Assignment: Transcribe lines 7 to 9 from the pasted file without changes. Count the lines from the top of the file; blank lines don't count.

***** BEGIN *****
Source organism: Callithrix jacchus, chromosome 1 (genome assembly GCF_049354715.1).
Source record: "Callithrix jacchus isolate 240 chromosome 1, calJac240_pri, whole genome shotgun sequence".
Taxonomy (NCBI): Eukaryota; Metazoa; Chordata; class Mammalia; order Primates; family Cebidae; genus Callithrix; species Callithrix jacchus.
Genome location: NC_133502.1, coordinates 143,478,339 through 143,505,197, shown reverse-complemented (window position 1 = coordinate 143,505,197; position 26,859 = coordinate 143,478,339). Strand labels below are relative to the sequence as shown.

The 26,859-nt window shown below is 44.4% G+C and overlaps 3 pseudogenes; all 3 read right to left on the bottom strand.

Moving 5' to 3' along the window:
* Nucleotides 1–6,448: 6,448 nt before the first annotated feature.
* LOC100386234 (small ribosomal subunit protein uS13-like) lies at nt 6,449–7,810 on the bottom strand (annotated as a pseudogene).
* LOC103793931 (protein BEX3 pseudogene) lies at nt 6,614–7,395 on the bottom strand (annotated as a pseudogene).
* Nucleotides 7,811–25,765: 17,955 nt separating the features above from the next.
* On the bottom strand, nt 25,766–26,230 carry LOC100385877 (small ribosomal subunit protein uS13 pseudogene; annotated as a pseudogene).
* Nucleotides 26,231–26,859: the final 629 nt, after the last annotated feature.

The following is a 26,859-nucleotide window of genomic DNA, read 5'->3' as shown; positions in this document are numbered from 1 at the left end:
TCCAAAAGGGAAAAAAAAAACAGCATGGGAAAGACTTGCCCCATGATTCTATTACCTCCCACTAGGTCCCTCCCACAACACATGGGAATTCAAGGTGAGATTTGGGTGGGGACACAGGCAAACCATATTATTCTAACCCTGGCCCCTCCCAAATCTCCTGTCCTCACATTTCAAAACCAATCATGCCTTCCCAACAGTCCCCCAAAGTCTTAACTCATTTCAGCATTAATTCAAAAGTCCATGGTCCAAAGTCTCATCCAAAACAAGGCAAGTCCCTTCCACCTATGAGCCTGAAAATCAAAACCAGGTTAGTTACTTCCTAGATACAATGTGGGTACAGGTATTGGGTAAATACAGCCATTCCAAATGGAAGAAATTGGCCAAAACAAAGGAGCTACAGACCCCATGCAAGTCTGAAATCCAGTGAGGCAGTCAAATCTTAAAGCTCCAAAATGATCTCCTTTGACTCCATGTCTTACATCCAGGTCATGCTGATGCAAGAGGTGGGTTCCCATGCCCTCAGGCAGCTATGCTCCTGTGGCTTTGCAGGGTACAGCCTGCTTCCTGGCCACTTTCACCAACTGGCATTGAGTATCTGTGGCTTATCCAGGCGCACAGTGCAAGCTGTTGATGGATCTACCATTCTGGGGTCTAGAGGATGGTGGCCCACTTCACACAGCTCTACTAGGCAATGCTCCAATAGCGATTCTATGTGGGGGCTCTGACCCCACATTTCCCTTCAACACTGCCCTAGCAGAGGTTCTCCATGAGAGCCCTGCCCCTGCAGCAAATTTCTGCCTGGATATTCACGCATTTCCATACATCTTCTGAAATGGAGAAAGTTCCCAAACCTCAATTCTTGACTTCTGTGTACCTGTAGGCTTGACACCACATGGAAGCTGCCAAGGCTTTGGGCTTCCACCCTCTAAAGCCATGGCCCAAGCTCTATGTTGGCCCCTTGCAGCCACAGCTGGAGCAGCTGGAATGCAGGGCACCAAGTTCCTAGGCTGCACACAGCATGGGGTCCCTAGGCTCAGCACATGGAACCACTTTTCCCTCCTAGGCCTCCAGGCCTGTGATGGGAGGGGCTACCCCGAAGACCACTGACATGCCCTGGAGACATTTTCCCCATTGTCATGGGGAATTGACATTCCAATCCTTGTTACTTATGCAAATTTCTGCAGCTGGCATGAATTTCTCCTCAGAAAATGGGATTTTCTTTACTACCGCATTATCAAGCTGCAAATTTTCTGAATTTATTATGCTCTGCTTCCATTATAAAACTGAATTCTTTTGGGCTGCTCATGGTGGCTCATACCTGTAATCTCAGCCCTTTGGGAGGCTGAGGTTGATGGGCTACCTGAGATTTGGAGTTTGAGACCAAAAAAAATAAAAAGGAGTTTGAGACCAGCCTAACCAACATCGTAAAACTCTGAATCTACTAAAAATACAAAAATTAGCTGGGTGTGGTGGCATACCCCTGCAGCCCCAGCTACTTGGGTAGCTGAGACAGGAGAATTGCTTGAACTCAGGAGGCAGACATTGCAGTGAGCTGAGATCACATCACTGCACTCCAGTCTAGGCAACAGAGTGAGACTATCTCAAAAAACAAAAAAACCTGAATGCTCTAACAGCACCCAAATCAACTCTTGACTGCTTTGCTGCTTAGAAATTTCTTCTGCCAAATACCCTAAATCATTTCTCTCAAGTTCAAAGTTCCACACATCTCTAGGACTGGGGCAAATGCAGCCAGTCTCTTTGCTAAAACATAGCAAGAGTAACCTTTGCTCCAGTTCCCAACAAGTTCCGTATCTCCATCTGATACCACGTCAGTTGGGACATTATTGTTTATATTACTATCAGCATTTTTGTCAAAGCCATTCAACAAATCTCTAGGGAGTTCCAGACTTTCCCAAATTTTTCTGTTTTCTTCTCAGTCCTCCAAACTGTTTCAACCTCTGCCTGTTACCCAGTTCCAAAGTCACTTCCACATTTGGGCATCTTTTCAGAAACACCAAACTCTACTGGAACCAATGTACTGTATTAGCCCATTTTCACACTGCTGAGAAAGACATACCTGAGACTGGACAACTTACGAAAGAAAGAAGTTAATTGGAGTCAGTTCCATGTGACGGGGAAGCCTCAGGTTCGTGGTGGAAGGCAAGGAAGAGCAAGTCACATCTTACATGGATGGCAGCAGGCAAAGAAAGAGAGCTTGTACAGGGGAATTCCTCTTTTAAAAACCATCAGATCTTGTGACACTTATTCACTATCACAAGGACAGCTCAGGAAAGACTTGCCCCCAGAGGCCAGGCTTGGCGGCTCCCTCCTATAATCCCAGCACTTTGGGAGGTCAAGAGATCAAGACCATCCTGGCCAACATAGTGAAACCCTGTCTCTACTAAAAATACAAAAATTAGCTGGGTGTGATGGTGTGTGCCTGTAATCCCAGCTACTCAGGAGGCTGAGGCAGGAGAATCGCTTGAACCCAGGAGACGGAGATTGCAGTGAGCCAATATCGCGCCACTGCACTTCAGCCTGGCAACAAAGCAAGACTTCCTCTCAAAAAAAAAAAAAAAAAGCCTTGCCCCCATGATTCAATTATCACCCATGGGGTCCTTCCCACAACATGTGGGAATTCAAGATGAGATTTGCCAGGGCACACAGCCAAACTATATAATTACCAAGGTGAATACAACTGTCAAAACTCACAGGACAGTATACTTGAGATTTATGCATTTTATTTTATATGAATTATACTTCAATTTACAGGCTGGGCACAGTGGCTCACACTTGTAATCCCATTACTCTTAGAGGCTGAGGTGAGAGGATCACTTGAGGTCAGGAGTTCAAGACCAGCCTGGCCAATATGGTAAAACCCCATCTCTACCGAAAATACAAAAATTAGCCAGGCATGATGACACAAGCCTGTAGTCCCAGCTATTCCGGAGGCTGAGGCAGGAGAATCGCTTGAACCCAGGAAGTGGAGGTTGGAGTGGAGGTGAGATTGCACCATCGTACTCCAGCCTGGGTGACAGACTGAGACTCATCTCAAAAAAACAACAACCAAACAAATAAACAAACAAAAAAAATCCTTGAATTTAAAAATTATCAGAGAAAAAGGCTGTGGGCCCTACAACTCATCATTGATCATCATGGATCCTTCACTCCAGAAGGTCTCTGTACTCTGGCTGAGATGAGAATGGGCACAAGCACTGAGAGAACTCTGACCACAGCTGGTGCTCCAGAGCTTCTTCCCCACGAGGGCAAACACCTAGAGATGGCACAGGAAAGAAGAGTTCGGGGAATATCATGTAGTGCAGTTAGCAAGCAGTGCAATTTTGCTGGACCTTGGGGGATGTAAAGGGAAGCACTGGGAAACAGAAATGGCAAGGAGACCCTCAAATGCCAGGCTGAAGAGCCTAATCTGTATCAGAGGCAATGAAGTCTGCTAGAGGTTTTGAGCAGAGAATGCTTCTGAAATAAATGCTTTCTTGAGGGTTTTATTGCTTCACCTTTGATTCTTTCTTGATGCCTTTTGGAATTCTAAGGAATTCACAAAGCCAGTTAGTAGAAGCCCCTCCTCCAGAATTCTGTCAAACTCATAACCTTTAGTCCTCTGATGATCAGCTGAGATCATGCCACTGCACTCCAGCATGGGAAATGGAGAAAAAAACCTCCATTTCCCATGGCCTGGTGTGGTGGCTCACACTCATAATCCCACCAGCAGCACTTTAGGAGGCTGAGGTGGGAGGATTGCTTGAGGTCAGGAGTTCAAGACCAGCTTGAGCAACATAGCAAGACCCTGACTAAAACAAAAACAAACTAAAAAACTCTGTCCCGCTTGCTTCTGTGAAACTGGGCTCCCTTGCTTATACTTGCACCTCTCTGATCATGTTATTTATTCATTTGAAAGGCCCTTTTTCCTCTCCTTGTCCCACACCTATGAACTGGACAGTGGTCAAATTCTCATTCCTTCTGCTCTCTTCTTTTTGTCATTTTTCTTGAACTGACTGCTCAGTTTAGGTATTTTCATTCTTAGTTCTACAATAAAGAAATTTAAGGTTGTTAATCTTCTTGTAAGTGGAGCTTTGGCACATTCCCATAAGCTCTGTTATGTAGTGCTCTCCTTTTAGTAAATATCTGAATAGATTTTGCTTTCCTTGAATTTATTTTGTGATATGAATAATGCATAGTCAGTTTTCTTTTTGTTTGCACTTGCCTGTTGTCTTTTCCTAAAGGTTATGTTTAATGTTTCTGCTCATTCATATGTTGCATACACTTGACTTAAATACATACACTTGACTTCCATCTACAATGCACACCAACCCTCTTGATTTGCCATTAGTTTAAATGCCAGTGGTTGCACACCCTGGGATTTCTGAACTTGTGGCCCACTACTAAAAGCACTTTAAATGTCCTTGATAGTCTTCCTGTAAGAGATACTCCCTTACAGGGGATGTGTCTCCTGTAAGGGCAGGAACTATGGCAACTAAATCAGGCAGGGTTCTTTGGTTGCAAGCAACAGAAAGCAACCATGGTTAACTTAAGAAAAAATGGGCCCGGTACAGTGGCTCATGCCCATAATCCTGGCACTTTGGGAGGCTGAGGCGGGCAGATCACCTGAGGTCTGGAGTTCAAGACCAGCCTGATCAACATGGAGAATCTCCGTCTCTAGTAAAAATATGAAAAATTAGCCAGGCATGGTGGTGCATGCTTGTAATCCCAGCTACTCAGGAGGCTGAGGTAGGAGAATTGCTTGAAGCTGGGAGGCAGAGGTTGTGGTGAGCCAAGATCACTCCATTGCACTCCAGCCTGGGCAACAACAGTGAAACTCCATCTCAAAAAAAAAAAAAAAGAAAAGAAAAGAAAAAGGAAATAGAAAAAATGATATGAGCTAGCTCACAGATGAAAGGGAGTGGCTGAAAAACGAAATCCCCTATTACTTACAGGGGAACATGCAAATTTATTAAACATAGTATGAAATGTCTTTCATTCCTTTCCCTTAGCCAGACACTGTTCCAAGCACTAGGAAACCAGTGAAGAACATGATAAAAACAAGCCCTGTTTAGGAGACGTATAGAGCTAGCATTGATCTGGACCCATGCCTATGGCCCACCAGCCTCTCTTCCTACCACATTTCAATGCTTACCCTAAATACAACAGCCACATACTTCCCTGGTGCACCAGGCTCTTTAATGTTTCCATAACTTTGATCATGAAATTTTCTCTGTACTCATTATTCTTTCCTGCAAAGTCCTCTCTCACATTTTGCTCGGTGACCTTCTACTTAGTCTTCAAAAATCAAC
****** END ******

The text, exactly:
* Nucleotides 1–6,448: 6,448 nt before the first annotated feature.
* LOC100386234 (small ribosomal subunit protein uS13-like) lies at nt 6,449–7,810 on the bottom strand (annotated as a pseudogene).
* LOC103793931 (protein BEX3 pseudogene) lies at nt 6,614–7,395 on the bottom strand (annotated as a pseudogene).